Topic: Legal

Legal side of Reputation Management

Accusations of child porn and extortion fail to stop revenge porn site operator 0

Venture Beat discusses the latest threatened lawsuit filings against revenge porn site IsAnybodyDown.com. As reported in the article, attorney Marc Randazza has been building a case against the website. Randazza says he’s not a savior, but:

I’m just a lawyer doing my job.

Read More…


Source: randazza

Los Angeles Superior Court Continues to Reduce Staff 0

The Los Angeles Superior Court, the biggest court system on earth, continues to take extraordinary measures to deal with the budget crisis in California. Here is an article from Courthouse News that lays out some of the current issues facing the courts. One thing is clear: these cuts will delay trials, which will delay justice. Something must be done at the legislative level.


Source: Adrianos Facchetti

Malicious Prosecution 0

Malicious prosecution is extremely difficult to prove and is disfavored by the law. It requires the plaintiff to plead and prove four distinct elements in order to prevail. These elements are: (1) initiation of a prior proceeding; (2) favorable termination; (3) lack of probable cause; and (4) malice.

The first element is pretty self-explanatory: it requires the initiation of some formal proceeding, e.g. filing of a complaint. The second element is a bit more nuanced, but an example of a favorable termination would be a defense jury verdict or dismissal with prejudice of the underlying claims.

The existence of probable cause is determined by an objective test: “a suspicion founded upon circumstances warranting a reasonable man’s belief that grounds exist for initiating proceedings.”

If an attorney is being sued for malicious prosecution, the test for probable cause is whether, as an objective matter, “any reasonable attorney would have thought the claim tenable.” That is, the “ . . . standard [] is satisfied if the issues presented in the underlying action were arguably correct, even if it was extremely unlikely the client would win.”

And in order to show malice, plaintiff must plead and prove either ill will or some ulterior purpose distinct from that of enforcement of the alleged cause of action.

Those are the elements of a malicious prosecution. But beware: courts do not like these kinds of claims. And they are automatically subject to anti-SLAPP treatment.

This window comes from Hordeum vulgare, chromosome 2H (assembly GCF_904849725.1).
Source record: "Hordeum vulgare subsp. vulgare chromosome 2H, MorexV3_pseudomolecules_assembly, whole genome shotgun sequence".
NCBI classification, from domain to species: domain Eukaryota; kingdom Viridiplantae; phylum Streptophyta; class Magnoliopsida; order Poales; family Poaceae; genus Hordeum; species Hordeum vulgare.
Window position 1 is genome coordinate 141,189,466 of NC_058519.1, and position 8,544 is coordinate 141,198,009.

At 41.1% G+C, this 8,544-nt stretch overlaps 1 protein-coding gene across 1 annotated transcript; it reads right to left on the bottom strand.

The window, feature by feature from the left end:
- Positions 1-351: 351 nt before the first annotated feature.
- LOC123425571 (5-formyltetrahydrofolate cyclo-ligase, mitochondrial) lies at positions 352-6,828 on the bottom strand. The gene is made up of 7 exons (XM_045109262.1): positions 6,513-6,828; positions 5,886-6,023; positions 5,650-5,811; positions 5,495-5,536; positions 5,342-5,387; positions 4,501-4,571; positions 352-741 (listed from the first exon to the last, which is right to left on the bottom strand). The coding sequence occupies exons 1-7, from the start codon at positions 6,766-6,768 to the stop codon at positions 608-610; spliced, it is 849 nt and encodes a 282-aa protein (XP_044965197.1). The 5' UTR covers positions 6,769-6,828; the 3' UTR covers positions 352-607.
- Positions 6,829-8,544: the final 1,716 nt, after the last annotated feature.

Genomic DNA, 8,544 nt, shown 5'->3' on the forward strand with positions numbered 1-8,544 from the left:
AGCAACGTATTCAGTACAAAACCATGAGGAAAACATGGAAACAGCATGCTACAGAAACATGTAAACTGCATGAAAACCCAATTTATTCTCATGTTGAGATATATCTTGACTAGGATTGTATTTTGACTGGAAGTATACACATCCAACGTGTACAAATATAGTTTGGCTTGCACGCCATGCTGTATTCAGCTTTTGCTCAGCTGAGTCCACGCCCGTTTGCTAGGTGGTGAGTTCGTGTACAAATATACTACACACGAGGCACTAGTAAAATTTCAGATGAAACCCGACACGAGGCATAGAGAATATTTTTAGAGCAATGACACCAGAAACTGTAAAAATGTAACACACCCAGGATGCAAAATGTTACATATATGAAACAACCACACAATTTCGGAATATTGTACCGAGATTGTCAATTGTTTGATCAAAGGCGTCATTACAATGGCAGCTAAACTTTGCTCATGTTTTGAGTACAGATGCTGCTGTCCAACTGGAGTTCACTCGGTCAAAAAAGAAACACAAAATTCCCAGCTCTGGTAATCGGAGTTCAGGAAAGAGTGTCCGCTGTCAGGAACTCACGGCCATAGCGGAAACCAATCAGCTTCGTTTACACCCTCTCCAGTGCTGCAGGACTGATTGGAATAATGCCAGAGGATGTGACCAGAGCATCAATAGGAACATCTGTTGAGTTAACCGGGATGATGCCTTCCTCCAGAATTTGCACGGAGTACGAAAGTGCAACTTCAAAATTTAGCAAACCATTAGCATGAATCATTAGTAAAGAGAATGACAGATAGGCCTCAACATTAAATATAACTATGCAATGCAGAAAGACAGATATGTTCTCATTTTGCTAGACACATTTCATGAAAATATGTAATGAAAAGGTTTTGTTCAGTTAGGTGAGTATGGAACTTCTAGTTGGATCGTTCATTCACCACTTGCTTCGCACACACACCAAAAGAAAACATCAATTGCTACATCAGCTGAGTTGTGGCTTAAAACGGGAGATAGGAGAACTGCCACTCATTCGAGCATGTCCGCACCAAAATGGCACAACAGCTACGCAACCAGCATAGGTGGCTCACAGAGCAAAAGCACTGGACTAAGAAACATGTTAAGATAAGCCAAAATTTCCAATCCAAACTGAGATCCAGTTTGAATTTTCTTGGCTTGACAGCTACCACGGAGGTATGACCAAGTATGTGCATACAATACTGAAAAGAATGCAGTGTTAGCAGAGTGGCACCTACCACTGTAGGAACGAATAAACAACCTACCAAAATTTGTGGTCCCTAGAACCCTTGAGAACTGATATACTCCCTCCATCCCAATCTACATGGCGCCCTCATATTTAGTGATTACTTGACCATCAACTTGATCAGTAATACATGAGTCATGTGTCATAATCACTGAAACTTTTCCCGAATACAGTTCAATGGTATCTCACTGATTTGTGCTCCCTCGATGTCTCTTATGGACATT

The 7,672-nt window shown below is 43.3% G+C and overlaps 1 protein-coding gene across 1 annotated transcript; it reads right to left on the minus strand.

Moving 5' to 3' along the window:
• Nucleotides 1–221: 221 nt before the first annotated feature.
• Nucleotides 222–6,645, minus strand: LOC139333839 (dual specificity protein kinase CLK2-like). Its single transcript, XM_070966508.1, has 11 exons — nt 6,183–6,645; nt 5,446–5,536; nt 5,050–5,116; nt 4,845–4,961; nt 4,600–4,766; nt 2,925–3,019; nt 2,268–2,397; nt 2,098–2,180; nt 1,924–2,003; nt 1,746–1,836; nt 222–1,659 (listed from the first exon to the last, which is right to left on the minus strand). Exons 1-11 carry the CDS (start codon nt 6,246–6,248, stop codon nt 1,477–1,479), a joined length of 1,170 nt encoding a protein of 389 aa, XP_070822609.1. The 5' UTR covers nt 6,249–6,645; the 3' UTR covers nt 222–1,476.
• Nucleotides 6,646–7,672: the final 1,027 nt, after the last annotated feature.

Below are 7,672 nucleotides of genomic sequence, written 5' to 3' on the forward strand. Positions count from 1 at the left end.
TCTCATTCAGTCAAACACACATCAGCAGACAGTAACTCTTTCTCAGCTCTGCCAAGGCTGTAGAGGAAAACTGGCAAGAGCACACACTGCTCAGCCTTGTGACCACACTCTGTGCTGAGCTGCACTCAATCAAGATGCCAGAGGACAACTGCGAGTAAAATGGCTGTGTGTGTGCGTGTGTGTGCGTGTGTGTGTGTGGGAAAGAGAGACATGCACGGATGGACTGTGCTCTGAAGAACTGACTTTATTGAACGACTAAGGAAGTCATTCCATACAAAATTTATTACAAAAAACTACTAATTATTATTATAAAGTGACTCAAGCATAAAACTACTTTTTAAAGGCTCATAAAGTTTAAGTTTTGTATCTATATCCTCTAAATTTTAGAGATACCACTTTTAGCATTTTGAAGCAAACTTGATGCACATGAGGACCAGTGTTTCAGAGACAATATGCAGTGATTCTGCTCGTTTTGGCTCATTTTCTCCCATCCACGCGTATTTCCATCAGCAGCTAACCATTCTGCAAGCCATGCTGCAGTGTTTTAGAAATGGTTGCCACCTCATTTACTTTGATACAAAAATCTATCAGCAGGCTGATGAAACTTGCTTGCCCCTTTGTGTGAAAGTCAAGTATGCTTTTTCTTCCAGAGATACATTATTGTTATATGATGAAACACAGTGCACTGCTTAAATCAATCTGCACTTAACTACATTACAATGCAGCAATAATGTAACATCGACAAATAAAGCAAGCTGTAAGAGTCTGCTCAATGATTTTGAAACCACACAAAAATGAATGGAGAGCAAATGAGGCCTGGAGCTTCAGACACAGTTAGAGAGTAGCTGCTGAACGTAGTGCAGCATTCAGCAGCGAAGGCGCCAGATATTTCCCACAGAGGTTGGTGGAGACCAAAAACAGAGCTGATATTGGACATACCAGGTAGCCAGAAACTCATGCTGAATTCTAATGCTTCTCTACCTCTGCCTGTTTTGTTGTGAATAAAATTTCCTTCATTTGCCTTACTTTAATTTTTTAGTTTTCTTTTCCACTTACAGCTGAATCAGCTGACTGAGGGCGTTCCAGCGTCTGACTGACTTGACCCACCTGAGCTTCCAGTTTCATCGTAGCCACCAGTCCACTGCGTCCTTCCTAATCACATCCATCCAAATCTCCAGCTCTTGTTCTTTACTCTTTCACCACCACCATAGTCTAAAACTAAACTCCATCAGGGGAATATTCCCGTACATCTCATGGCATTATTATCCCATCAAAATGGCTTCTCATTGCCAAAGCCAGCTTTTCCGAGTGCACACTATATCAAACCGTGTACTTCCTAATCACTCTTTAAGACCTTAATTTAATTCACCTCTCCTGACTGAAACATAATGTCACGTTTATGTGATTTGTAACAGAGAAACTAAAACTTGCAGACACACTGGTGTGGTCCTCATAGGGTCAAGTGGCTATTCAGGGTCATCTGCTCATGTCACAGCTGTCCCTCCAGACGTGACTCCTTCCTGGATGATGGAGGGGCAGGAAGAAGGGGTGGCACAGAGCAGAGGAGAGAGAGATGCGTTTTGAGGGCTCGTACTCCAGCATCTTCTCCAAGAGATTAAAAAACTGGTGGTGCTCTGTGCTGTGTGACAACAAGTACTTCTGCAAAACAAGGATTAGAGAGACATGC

Source: Adrianos Facchetti

Defamation Is A Personal Injury 0

Personal injury lawyers get a bad rap because of years of tort reform and hokey advertisements. But personal injury law is much broader than just auto accident and slip and fall cases. Every time a doctor misdiagnoses a patient causing injury, a personal injury lawyer steps in and advocates on behalf of the patient’s safety, which makes the entire community safer. The same is true when a pharmaceutical company puts profits over safety and causes injury.

But have you ever considered the fact that defamation is a personal injury, too? This injury may even be more serious than a physical injury because your reputation is at stake–and in many cases, your reputation may not be something you can fix, unlike a physical injury.

Although our right to an undefamed reputation must be balanced against the First Amendment rights of others, it’s important and must be recognized for what it is: a personal injury. 


Source: Adrianos Facchetti

The Meaning of Libel Per Se 0

Here is a short post describing what libel per se means. In California an allegedly defamatory statement is said to be libelous per se if it is defamatory on its face. Meaning that it does not need any explanation. For example, accusing someone of a crime is libelous on its face. If a statement is libelous per se the plaintiff does not need to prove special damages. This is significant because many individual plaintiffs cannot demonstrate any special damages–they usually can only show general damages. But without evidence of any special damages, juries are typically reluctant to award any considerable amount of general damages.

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Source: Adrianos Facchetti